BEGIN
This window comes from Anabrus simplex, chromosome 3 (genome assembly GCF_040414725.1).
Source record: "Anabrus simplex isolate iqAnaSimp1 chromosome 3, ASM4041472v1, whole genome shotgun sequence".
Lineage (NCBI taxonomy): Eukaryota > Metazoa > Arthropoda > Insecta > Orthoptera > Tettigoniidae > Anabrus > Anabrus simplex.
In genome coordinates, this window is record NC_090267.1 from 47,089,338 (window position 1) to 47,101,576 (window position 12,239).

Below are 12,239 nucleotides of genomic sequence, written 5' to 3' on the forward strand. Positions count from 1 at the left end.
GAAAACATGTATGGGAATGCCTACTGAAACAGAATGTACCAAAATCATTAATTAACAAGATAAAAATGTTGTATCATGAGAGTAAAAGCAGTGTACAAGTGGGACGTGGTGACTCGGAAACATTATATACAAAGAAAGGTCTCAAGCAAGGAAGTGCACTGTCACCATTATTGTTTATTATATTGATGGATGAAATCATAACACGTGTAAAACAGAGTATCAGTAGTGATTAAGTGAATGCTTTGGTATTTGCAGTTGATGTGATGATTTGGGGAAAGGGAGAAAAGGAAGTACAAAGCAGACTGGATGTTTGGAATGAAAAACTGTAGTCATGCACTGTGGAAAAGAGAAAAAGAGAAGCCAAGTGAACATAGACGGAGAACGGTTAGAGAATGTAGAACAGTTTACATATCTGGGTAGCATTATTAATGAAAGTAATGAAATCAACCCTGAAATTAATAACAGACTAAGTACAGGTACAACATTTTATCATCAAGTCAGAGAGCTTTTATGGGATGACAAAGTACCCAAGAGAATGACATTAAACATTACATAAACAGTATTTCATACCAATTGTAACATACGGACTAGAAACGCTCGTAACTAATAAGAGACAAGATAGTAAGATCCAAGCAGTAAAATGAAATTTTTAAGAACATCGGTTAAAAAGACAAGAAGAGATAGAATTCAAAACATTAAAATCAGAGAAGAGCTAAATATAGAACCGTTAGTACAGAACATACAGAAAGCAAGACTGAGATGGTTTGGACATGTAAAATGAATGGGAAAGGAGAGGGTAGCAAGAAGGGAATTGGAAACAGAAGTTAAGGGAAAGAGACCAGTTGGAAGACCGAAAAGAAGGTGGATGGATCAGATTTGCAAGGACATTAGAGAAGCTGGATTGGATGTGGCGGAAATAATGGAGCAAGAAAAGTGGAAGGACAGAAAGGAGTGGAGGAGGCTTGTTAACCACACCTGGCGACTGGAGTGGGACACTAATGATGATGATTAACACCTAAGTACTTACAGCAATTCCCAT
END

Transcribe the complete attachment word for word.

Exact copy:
This window comes from Anabrus simplex, chromosome 3 (genome assembly GCF_040414725.1).
Source record: "Anabrus simplex isolate iqAnaSimp1 chromosome 3, ASM4041472v1, whole genome shotgun sequence".
Lineage (NCBI taxonomy): Eukaryota > Metazoa > Arthropoda > Insecta > Orthoptera > Tettigoniidae > Anabrus > Anabrus simplex.
In genome coordinates, this window is record NC_090267.1 from 47,089,338 (window position 1) to 47,101,576 (window position 12,239).

Below are 12,239 nucleotides of genomic sequence, written 5' to 3' on the forward strand. Positions count from 1 at the left end.
GAAAACATGTATGGGAATGCCTACTGAAACAGAATGTACCAAAATCATTAATTAACAAGATAAAAATGTTGTATCATGAGAGTAAAAGCAGTGTACAAGTGGGACGTGGTGACTCGGAAACATTATATACAAAGAAAGGTCTCAAGCAAGGAAGTGCACTGTCACCATTATTGTTTATTATATTGATGGATGAAATCATAACACGTGTAAAACAGAGTATCAGTAGTGATTAAGTGAATGCTTTGGTATTTGCAGTTGATGTGATGATTTGGGGAAAGGGAGAAAAGGAAGTACAAAGCAGACTGGATGTTTGGAATGAAAAACTGTAGTCATGCACTGTGGAAAAGAGAAAAAGAGAAGCCAAGTGAACATAGACGGAGAACGGTTAGAGAATGTAGAACAGTTTACATATCTGGGTAGCATTATTAATGAAAGTAATGAAATCAACCCTGAAATTAATAACAGACTAAGTACAGGTACAACATTTTATCATCAAGTCAGAGAGCTTTTATGGGATGACAAAGTACCCAAGAGAATGACATTAAACATTACATAAACAGTATTTCATACCAATTGTAACATACGGACTAGAAACGCTCGTAACTAATAAGAGACAAGATAGTAAGATCCAAGCAGTAAAATGAAATTTTTAAGAACATCGGTTAAAAAGACAAGAAGAGATAGAATTCAAAACATTAAAATCAGAGAAGAGCTAAATATAGAACCGTTAGTACAGAACATACAGAAAGCAAGACTGAGATGGTTTGGACATGTAAAATGAATGGGAAAGGAGAGGGTAGCAAGAAGGGAATTGGAAACAGAAGTTAAGGGAAAGAGACCAGTTGGAAGACCGAAAAGAAGGTGGATGGATCAGATTTGCAAGGACATTAGAGAAGCTGGATTGGATGTGGCGGAAATAATGGAGCAAGAAAAGTGGAAGGACAGAAAGGAGTGGAGGAGGCTTGTTAACCACACCTGGCGACTGGAGTGGGACACTAATGATGATGATTAACACCTAAGTACTTACAGCAATTCCCAT